· Active Duty and/or Retired Military Service
· Earned an Associate’s or Bachelors Degree from a regionally accredited institution of higher education.
For more detailed information related to exemptions and/or waivers you can visit; www.thecb.state.tx.us/DE/TSI, go to statement # 1 and click on TSI/Exemptions.
8. What are exemptions?
As related to the TSI status, students qualifying for an exemption as defined in TSI rule 4.54 must be allowed to enroll directly in entry-level coursework without further demonstration of college readiness. For example, the exemptions relating to students with prior college credit allows transfer students with college credit in ENGL 1301 (or its non-Texas equivalent) to be exempt from both reading and writing at the receiving institution.
In 2008 and 2009, the College and Career Readiness Standards (CCRS) were established and compared to TEKS requirements (as required by TEC, 28.008. Gap analyses were conducted in all four content areas (Math, English, Science and Social Studies), and the TEKS in those four areas were revised as needed to align with the CCRS. The STAAR assessments are designed to measure knowledge and skills relative to TEKS requirements.
9. Can other test scores be used to place students?
10. How are ESL (English as a Second Language) students who need developmental education in language arts identified?
All students not exempt from the TSI must be assessed for college-readiness with a Texas higher Education Coordinating Board-approved TSI Assessment instrument. Institutions are encouraged to consider additional factors to appropriately place ESL students not college ready. Additionally, an ESOL waiver that institutions may temporarily grant until completion of up to 15 hours of ESOL developmental education coursework or prior to enrollment in a credit-bearing course, whichever comes first.
The state is evaluating the ESL practices and might establish new or amended policies regarding the assessment and placement of ESL students.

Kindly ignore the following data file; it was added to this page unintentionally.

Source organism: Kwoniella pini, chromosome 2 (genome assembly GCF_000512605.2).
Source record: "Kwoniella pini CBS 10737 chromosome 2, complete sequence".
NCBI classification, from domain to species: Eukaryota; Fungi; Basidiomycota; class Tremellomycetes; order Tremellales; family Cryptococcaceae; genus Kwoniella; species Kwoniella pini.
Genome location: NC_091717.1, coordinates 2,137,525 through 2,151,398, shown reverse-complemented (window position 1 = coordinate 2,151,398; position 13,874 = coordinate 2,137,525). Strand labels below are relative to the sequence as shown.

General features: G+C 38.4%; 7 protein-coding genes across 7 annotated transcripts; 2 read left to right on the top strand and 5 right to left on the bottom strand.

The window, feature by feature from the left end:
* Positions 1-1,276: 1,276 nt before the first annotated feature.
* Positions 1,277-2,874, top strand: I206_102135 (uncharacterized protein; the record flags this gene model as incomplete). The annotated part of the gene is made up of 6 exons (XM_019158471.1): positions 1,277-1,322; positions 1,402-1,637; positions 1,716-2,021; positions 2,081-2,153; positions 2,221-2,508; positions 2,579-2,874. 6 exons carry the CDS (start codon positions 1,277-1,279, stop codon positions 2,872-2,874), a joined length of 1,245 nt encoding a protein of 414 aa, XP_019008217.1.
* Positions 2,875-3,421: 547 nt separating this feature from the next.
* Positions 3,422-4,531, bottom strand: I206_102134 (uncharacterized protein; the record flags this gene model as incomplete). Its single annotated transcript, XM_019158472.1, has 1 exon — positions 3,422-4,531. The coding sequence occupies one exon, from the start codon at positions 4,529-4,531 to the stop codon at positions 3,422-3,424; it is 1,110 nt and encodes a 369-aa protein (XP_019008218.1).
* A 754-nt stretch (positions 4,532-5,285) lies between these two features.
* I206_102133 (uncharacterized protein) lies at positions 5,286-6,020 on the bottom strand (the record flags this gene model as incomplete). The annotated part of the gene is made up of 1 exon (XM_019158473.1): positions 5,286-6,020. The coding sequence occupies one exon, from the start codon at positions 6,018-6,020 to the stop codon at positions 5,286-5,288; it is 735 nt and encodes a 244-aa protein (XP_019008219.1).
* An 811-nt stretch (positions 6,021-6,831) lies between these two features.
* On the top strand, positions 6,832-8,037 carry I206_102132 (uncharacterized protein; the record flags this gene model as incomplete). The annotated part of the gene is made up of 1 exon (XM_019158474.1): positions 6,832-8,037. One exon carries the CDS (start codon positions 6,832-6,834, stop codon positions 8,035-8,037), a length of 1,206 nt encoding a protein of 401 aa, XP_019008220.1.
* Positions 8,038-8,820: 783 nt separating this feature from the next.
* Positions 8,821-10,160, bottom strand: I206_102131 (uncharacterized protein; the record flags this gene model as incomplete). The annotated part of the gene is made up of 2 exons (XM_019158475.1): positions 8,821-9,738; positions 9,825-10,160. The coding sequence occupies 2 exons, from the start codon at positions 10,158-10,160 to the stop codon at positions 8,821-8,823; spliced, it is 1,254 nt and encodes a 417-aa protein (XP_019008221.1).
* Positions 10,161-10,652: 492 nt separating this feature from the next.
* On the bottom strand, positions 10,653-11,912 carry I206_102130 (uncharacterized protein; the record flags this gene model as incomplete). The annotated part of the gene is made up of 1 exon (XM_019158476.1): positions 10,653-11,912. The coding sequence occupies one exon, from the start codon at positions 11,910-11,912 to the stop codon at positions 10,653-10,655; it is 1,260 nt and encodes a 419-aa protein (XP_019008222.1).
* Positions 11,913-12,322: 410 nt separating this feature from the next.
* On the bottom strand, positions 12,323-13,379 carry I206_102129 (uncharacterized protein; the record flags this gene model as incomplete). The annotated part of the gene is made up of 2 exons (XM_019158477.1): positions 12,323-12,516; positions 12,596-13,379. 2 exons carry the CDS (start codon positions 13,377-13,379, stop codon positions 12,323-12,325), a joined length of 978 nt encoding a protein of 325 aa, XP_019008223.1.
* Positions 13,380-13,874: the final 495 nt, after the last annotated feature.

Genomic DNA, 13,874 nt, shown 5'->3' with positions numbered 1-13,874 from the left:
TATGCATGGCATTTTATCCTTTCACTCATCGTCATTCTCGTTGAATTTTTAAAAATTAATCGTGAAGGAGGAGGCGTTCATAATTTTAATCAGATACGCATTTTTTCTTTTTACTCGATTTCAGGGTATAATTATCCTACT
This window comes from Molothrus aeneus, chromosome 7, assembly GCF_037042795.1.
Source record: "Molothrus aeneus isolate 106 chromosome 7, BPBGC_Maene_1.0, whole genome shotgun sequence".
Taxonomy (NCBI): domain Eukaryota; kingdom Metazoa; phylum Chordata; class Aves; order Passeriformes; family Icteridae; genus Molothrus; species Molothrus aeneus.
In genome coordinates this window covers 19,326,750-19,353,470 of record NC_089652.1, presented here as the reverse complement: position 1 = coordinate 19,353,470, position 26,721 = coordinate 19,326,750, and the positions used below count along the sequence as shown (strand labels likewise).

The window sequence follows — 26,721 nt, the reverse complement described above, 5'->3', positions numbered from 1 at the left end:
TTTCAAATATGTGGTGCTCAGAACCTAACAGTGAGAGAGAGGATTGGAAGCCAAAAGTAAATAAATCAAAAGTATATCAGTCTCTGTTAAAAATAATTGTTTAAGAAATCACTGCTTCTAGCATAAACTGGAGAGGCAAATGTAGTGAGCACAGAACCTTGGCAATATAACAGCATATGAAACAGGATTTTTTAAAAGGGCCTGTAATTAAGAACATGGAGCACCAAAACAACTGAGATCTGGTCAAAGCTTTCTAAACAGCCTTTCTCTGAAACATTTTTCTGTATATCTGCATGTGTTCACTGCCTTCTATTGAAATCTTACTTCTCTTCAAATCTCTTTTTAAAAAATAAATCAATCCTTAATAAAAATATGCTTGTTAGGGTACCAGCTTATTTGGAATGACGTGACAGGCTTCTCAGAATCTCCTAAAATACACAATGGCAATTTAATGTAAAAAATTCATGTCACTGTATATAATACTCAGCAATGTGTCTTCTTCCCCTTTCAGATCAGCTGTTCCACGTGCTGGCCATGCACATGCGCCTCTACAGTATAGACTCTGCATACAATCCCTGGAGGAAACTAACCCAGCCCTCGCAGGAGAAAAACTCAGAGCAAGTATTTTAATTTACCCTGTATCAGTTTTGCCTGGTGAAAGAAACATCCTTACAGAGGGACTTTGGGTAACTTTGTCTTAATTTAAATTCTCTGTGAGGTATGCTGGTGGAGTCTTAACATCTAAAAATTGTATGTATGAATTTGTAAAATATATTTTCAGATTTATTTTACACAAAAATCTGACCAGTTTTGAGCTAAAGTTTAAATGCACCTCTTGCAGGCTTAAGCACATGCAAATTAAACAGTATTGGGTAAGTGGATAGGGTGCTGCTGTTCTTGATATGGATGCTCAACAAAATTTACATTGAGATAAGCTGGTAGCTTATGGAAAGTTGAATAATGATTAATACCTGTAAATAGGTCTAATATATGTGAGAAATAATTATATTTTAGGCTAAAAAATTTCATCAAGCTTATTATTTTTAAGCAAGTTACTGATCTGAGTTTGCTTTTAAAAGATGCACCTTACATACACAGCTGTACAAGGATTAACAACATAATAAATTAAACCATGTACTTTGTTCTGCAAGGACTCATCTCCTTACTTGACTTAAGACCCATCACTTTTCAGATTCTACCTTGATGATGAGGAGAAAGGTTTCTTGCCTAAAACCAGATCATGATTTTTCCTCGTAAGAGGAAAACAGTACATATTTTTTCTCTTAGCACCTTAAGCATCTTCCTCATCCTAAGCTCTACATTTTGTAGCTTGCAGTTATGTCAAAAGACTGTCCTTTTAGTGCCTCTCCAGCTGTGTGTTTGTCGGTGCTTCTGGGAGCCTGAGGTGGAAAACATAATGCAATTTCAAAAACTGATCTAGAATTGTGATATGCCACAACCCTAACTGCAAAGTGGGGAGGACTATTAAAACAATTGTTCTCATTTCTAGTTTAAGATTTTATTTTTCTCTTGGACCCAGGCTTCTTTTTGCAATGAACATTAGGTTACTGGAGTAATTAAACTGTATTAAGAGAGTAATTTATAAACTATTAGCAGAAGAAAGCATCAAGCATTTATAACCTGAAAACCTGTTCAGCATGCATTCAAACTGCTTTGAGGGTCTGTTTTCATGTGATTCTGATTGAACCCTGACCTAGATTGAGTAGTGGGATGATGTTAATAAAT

11. Will a centralized database allow access to TSI scores?
Yes. The Texas Higher Education Coordinating Board is working with The College Board to allow a testing director at an institution to access test scores for students who took the TSI Assessment at another institution. More information regarding this issue will be provided by the availability date.
12. How and where is TSI information available and accessible?
Announcements regarding major changes in policies and/or legislation are typically emailed to the president, chancellor, chief academic/instructional officer, TSI contact, EDPS contact, and community college liaison at each institution. Information is also available at the Texas Higher Education Coordinating Board’s developmental education website at http://www.thecb.state.tx.us/ (use P-16 Initiatives link). In addition, an Austin Community College website includes assessment updates, information about webinars and related documents at http://irt.austincc.edu/IDS/THECB/.
13. When will the TSI Assessment be available for review? When must testing begin?
The TSI Assessment was made available to institutions on August 1, 2013, allowing testing directors’ time for setting up implementation.
14. What’s the difference between the implementation date and availability date for the new TSI Assessment?
The implementation date was each institution’s first day of classes for Academic Year 2013-2014, and marks the first day on which institutions may administer the new TSI Assessment. On this date, currently approved assessments (ACCUPLACER, THEA, COMPASS and Asset) can no longer be used for TSI purposes, and institutions no longer have the authority to make the cut scores more stringent.
15. When are current assessments (ACCUPLACER, THEA, COMPASS and Asset), invalid?